A recent study has shown that empathy has dropped almost 50% in young people in the U.S. since the 1980’s and 1990’s. Incidentally, this is exactly when sleep training, self-soothing and time-outs became popular parenting techniques. Meanwhile, levels of narcissism have increased two-fold. To me, these numbers aren’t surprising. I, and I’m sure many others, can remember feeling angry and misunderstood when I was punished as a child. I felt like no one cared about my perspective, and was made to feel ashamed for my needs or wants. Using separation-based approaches to conflict rarely has the effect of helping children think about others. It usually just makes them think of all the way’s they have been wronged. Showing our children empathy, even (and especially!) when they are ‘misbehaving’, is the best way to teach them to think of the needs of others. Empathy begets empathy.
Here are Dr. Siegal’s 5 types of empathy:
Emotional resonance: where the caregiver of a baby or a child begins to feel the same way as the child. For example, if the child begins to feel excited and the caregiver, making eye contact and engaging with the child, will find themselves starting to feel excited too. This is truly the essence of “feeling felt”- when the person you are interacting with understands, and feels, the way you do. You feel the feelings of another person.
Perspective taking: let me put myself in your shoes. Let me see the way you’re seeing this right now.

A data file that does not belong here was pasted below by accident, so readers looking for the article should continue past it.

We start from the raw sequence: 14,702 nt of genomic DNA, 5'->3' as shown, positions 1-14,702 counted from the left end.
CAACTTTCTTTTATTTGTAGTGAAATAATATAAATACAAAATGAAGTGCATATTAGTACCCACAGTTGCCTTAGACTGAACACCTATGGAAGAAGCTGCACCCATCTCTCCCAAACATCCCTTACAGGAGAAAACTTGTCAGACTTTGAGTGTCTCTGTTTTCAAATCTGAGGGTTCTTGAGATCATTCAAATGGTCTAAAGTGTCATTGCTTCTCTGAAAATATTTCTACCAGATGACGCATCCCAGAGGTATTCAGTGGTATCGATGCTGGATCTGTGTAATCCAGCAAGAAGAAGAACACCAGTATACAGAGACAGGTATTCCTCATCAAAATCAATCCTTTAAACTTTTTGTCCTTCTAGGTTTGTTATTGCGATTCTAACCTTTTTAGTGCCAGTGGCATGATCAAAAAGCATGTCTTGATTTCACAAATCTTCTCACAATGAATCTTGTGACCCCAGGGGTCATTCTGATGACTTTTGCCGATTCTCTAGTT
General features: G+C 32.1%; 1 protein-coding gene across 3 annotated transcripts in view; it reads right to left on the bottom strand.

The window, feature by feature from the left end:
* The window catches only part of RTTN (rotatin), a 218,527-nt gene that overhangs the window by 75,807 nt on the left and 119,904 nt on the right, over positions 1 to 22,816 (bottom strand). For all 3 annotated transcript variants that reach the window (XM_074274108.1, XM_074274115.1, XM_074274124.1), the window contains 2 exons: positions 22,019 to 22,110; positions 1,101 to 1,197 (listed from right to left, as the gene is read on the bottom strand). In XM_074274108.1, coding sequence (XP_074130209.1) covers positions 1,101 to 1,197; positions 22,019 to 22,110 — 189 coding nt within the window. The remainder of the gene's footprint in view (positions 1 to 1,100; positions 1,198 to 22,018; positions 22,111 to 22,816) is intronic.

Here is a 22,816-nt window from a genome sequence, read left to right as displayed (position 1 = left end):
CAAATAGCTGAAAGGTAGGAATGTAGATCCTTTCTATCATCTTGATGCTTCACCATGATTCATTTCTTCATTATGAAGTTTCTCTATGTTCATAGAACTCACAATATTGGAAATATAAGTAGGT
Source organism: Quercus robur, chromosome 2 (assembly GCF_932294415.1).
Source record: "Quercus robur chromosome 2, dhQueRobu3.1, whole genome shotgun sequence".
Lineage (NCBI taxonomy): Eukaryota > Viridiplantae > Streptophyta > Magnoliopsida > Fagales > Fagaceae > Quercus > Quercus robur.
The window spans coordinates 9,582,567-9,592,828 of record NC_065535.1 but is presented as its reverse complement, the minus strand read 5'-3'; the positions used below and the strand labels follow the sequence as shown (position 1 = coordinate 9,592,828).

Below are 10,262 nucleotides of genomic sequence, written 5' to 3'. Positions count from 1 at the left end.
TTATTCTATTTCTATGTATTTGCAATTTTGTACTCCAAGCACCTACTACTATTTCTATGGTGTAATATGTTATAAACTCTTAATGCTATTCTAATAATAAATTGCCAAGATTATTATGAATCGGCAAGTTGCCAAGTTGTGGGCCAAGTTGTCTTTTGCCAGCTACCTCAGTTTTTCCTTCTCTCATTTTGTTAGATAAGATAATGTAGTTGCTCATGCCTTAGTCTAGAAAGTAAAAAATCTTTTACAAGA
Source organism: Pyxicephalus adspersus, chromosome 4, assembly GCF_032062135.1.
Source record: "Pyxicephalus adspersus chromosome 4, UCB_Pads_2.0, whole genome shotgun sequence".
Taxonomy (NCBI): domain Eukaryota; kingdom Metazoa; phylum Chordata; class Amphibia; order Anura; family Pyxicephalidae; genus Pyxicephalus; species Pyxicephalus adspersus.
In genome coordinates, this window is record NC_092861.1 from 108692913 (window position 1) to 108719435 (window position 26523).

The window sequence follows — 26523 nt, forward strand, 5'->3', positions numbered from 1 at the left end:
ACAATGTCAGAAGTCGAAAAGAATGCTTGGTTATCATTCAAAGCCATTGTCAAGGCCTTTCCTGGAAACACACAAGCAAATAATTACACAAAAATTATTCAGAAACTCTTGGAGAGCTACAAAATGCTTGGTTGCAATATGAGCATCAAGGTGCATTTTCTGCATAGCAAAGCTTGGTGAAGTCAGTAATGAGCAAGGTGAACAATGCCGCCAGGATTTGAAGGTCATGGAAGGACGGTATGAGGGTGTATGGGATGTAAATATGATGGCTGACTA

Cognitive empathy: Similar to perspective taking, but taking that one step further. Cognitive empathy is more than just considering that person’s here and now; it also includes taking into consideration that person’s memory of previous experiences and how that is affecting them in the present. Memory, emotion and judgements that all work together to form this person’s present-day experience.
Empathic concern: a synonym for compassion. I feel your pain and I want to help you. I’m going to think about how I can do that and then I’m going to do it. In order to feel the suffering of another person, you have to have received that suffering. What that means is, that person cannot have shut down and hid their feelings. If they shut down, it is impossible to feel what they are feeling, because you haven’t seen or received it. The final aspect of empathic concern is actually doing something to help them-an action-oriented form of empathy.
Empathic joy: is getting excited about another person’s achievement, success or joy. One of the most under-emphasized empathic skills that we have. It is simply, but importantly, being happy for someone else.
How can we use this as a strategy with our babies and toddlers? We can try to put ourselves in their position. We can try to see the situation from their lens, and even if it is not possible (or we are not willing) to change the situation, we can empathize with their feelings. We do not have to give in to their every whim, but we can (and should!) acknowledge their feelings and either give them alternatives, or give them the time they want/need to be upset.
As Dr. Seigel puts it, “Empathy is not a luxury for human beings, it is a necessity. We survive not because we have claws and big fangs. We survive because we can communicate and collaborate.” Next time you are met with challenging behaviour from your child, try using empathy to help him or her ‘feel felt’. You might be surprised at the results!